Winter Tips

Photo Courtesy of Andy Romang

Bike commuting isn't just for the Summer months. In fact, Anchorage and many other winter cities are home to thriving communities of winter utility cyclists. Considering becoming a year-round cyclist? Learn more below about getting prepared.


The Bike

Just about any bike will work for winter riding. Mountain bikes, hybrids, touring bikes and old ten speeds work great. Anchorage is the birthplace of the fat tire bike, and for good reason. Those wide tires are great for snowy trails. They keep you on top of the snow, especially when you ride at a low PSI. Head over to any of our awesome Anchorage bike shops to learn more. 

Fenders are highly recommended, as winter streets are often wet, and nothing can, ahem, dampen your enthusiasm for winter riding like having gritty road-water soaking through your trousers. Remember that salt and moisture is going to be all of your bicycle as well, so this probably not the best time to take out your shiny new ride with the custom paint job.

What about tires? Regular mountain bike tires work well as do hybrid and touring tires in the 32-42mm thickness. Even road racing tires in 700x23c will work well on dry, plowed roads. However, Anchorage winters tend to be icey, so studded tires are a great idea. They've got metal studs built into them, which provide better grip on icy surfaces. Whatever tires you use, running them at the low end of their recommended air pressure range will give you better traction.

Flat pedals are best for winter riding, especially ones with a grippy surface. Stay away from clipless pedals or any sort of toe strap, as you may need to put your feet down in a hurry. Lights and reflective gear are very important, especially with our dark winters here in Anchorage. A bright white front light and rear red light (blinking is better) are a must.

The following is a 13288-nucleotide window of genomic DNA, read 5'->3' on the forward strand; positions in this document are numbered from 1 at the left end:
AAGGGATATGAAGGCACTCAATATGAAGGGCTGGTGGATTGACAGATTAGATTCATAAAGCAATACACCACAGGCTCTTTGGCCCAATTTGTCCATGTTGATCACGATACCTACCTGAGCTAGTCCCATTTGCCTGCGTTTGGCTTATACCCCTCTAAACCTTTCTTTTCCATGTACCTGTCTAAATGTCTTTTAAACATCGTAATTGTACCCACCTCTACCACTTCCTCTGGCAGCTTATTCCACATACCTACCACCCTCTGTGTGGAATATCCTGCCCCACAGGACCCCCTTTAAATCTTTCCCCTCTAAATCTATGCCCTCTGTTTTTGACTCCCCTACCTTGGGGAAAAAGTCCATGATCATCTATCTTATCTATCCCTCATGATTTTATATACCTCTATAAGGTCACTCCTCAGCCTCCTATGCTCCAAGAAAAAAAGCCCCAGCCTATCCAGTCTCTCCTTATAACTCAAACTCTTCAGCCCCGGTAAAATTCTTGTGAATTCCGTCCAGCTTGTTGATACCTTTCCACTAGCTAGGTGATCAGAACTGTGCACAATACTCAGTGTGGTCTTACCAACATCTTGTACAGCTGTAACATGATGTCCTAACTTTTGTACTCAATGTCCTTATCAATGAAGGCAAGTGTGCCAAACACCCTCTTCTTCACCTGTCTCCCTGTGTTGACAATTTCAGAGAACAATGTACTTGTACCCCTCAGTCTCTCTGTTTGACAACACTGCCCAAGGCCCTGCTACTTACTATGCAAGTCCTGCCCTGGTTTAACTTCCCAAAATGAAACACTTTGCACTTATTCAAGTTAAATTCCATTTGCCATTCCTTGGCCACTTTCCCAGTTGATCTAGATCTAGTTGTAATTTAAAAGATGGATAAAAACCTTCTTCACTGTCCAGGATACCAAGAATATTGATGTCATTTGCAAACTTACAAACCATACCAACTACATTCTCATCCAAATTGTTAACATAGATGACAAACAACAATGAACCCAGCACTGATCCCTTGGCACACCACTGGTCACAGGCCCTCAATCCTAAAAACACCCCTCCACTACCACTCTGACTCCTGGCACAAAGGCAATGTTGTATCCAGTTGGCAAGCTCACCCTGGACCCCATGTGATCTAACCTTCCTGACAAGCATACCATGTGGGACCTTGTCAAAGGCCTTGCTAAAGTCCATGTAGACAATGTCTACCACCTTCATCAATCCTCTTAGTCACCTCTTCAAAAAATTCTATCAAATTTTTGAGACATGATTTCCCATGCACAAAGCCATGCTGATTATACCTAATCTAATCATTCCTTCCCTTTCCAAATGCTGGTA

The Gear

You really don’t need much for special clothing for transportation cycling in the winter. Generally, most things you’d be comfortable walking around in are fine (layers are key!). However, the wind chill on exposed skin increases quite a bit while riding at even moderate speeds, so you do want to make sure you have a good pair of gloves. Combining gloves with a good pair of Pogies is even better. A number of local companies make warm pogies, available for sale at local bike shops. A buff or scarf to cover your face is another great idea. Sunglasses or ski goggles are nice, as white snow means more sun glare, and they protect your eyes from the wind. There are a number of beanies and headbands that will fit underneath a helmet (like the one you get when you sign up for the Big Fat Ride) to keep your ears warm while riding in the cold.


The Technique

The biggest bit of advice is to take your time and pay attention. Take turns wider on sloppy road conditions, and watch out for places where the weight of cars has packed snow down into irregular ice lumps—those can be tricky. Ride on clear pavement when you can and don’t be afraid to take the lane if the street is too narrow due to snow banks for safe passing.

If you an encounter a spot that looks too slippery for you to ride over, don’t hesitate to dismount. Keep one hand on the brake lever and you can lean on your bike for extra stability as you walk through the tricky sections. As you ride, periodically lightly squeeze your brakes to clear off any snow or ice that may have been accumulating as your ride, and if you have to stop, do so as gradually as conditions allow.

Have fun playing in the snow!

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